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Swordsman's Legacy (Rogue Angel Series #15)

Swordsman's Legacy (Rogue Angel Series #15)

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by Alex Archer

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In need of a break from work and some recent near-death adventures, archaeologist Annja Creed visits France to indulge one of her greatest fantasies: finding D'Artagnan's lost sword. The rapier was a gift from the reigning monarch and has been missing since the seventeenth century.

And Ascher Vallois, one of Annja's treasure-hunting friends, believes


In need of a break from work and some recent near-death adventures, archaeologist Annja Creed visits France to indulge one of her greatest fantasies: finding D'Artagnan's lost sword. The rapier was a gift from the reigning monarch and has been missing since the seventeenth century.

And Ascher Vallois, one of Annja's treasure-hunting friends, believes he has located the site of the relic.

But when Annja meets with Vallois, she learns that he's made a huge sacrifice to protect the sword and its secret from a relic hunter. Annja discovers that the artifact holds the key to a fortune. And the man won't stop until he gets everything he wants—including Annja.

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Gold Eagle Rogue Angel
Publication date:
Rogue Angel Series , #15
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France, present day

Ascher Vallois unlocked the trunk of his car. The hydraulics squeaked as the trunk yawned open. He was ready for a new car, but given the finances, the ten-year-old Renault Clio would have to serve.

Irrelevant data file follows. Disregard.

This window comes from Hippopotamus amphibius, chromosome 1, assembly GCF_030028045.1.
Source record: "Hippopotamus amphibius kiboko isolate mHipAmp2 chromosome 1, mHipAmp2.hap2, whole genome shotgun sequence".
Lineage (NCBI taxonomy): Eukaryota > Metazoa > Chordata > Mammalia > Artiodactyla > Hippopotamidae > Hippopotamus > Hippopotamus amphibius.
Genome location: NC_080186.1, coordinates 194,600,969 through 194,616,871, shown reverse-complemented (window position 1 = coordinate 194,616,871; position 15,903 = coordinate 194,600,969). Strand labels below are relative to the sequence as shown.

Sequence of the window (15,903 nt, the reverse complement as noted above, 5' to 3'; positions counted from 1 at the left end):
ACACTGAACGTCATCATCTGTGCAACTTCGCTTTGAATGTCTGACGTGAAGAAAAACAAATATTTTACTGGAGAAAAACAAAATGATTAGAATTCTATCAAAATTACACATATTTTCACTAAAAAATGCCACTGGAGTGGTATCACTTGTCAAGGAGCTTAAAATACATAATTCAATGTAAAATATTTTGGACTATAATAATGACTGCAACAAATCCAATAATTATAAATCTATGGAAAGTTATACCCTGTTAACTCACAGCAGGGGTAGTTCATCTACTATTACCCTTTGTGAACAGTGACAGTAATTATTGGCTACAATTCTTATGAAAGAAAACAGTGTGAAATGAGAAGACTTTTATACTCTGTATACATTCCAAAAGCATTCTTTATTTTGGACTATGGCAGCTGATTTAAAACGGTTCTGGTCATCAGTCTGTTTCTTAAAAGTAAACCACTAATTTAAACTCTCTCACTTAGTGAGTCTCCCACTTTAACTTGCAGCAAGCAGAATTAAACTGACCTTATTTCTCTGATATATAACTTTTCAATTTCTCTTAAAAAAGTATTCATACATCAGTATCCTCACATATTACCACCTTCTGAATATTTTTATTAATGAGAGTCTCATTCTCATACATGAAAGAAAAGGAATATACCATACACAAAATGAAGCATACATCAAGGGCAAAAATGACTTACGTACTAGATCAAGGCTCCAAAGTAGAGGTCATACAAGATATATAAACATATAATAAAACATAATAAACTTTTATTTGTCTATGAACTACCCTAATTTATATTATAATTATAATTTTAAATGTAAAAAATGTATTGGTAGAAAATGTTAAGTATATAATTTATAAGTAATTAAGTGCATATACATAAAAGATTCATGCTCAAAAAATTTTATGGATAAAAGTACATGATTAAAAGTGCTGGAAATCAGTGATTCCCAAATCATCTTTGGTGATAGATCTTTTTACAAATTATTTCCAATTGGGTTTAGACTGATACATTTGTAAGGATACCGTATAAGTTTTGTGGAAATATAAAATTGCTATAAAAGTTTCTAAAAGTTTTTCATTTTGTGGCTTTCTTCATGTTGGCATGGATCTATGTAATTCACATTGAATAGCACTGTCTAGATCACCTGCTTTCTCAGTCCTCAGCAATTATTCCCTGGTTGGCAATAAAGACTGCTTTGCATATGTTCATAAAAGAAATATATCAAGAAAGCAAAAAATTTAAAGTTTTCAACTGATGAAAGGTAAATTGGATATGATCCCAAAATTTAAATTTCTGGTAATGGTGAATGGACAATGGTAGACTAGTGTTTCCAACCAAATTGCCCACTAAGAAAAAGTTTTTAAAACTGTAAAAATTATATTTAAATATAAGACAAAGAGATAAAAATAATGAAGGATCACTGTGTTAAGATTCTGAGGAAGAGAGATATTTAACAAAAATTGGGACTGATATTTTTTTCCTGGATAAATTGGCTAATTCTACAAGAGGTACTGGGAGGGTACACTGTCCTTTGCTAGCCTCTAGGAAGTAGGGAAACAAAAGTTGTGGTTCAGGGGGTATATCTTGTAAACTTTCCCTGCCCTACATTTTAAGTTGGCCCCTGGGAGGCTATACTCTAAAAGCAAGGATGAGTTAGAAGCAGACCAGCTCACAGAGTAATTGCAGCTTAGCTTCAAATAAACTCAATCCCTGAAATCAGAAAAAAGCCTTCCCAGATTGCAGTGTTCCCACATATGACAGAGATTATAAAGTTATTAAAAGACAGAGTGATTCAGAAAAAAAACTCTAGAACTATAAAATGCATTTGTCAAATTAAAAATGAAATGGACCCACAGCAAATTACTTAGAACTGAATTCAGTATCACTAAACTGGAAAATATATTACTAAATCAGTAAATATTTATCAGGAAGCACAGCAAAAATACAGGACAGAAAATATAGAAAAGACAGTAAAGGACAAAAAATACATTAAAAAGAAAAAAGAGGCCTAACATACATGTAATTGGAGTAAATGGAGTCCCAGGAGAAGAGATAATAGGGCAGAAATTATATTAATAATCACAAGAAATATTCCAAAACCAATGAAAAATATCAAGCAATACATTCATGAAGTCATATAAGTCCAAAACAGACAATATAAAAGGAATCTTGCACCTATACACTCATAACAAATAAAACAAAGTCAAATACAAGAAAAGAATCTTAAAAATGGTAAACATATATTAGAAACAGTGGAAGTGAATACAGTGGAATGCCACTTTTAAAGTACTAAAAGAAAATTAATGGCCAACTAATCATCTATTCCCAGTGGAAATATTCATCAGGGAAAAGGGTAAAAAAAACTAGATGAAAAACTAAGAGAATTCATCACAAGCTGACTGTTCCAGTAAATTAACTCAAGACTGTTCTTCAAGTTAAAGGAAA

He set a practice épée and mask onto the trunk bed. Tearing the Velcro shoulder seams open on his jacket, he then tugged that off.

Wednesday afternoons demanded he wear the leather-fronted plastron. The teenage students he taught were overly confident about their lunges. Actually, they thought themselves indestructible. They didn't give consideration to their teacher's destructibility. That was why he also wore a full mask. The scar on his jaw had been a lesson to ensure he wore complete protection around kids at all times.

Tomorrow he planned to bring his collection of instructional videos to the studio. The students could learn the importance of a well-designed weapon from watching a master forge a blade. As well, there was much to be gained from watching fencing masters in competition.

Ultimately, he wanted to have a camera set up in the studio so he could record students, and then play back their practice matches for them to study. The best way to learn was by observing your own bad habits and then correcting them.

All things in good time, he told himself. And if his latest expedition proved successful, the aluminum fencing piste he'd been dreaming about could become reality. It was wireless, which would be more practical for movement and scorekeep-ing, considering he hadn't the cash to hire an assistant.

He slammed the trunk shut. It was well past sunset, yet a rosy ambiance painted the horizon, reminding him of a woman's blush. An autumn breeze tickled the perspiration at the back of his neck, drying his sweaty hair.

The noise of traffic from the main shopping stretch had settled. Sens had relaxed and let out its belt. The citizens of the French city were inside restaurants chattering over roasted fowl and a bottle of wine, or at home watching the nightly news or shouting at the quiz shows.

Shoving a hand in his pants pocket, Ascher mined for his keys, but paused. A tilt of his head focused his hearing behind him and to the left.

He was not alone.

Swinging a peripheral scan, he paused only a quarter of the way through his surroundings.

Standing at the front left corner of the Clio, a tall thin man with choppy brown-and-blond hair rapped his knuckles once upon the rusted hood of the vehicle. A silver ring glinted, catching the subtle glow from an ornamental streetlight up the street. Small bold eyes smiled before the man's mouth did.